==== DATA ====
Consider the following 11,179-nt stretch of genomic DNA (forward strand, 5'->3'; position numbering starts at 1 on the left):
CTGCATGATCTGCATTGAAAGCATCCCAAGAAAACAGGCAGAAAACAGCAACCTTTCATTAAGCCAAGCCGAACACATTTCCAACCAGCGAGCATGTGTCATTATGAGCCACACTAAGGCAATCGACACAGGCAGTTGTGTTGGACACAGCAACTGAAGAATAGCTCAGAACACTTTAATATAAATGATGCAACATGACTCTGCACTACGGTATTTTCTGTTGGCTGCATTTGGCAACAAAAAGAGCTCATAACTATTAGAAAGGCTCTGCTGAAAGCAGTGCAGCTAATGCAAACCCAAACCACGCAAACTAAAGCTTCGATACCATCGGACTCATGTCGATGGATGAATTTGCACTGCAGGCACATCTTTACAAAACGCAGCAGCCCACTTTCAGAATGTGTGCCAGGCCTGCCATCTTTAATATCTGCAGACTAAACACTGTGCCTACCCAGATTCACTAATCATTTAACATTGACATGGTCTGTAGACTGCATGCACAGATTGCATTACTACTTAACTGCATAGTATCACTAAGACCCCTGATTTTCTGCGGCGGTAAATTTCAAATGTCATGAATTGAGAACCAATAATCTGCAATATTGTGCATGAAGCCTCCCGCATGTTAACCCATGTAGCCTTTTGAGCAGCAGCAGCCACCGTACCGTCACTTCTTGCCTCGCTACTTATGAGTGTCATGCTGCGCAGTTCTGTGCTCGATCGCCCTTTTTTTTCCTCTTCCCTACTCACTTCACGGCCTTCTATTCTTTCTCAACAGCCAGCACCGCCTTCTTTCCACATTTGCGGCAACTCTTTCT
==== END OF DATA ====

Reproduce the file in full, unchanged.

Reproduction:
Consider the following 11,179-nt stretch of genomic DNA (forward strand, 5'->3'; position numbering starts at 1 on the left):
CTGCATGATCTGCATTGAAAGCATCCCAAGAAAACAGGCAGAAAACAGCAACCTTTCATTAAGCCAAGCCGAACACATTTCCAACCAGCGAGCATGTGTCATTATGAGCCACACTAAGGCAATCGACACAGGCAGTTGTGTTGGACACAGCAACTGAAGAATAGCTCAGAACACTTTAATATAAATGATGCAACATGACTCTGCACTACGGTATTTTCTGTTGGCTGCATTTGGCAACAAAAAGAGCTCATAACTATTAGAAAGGCTCTGCTGAAAGCAGTGCAGCTAATGCAAACCCAAACCACGCAAACTAAAGCTTCGATACCATCGGACTCATGTCGATGGATGAATTTGCACTGCAGGCACATCTTTACAAAACGCAGCAGCCCACTTTCAGAATGTGTGCCAGGCCTGCCATCTTTAATATCTGCAGACTAAACACTGTGCCTACCCAGATTCACTAATCATTTAACATTGACATGGTCTGTAGACTGCATGCACAGATTGCATTACTACTTAACTGCATAGTATCACTAAGACCCCTGATTTTCTGCGGCGGTAAATTTCAAATGTCATGAATTGAGAACCAATAATCTGCAATATTGTGCATGAAGCCTCCCGCATGTTAACCCATGTAGCCTTTTGAGCAGCAGCAGCCACCGTACCGTCACTTCTTGCCTCGCTACTTATGAGTGTCATGCTGCGCAGTTCTGTGCTCGATCGCCCTTTTTTTTCCTCTTCCCTACTCACTTCACGGCCTTCTATTCTTTCTCAACAGCCAGCACCGCCTTCTTTCCACATTTGCGGCAACTCTTTCT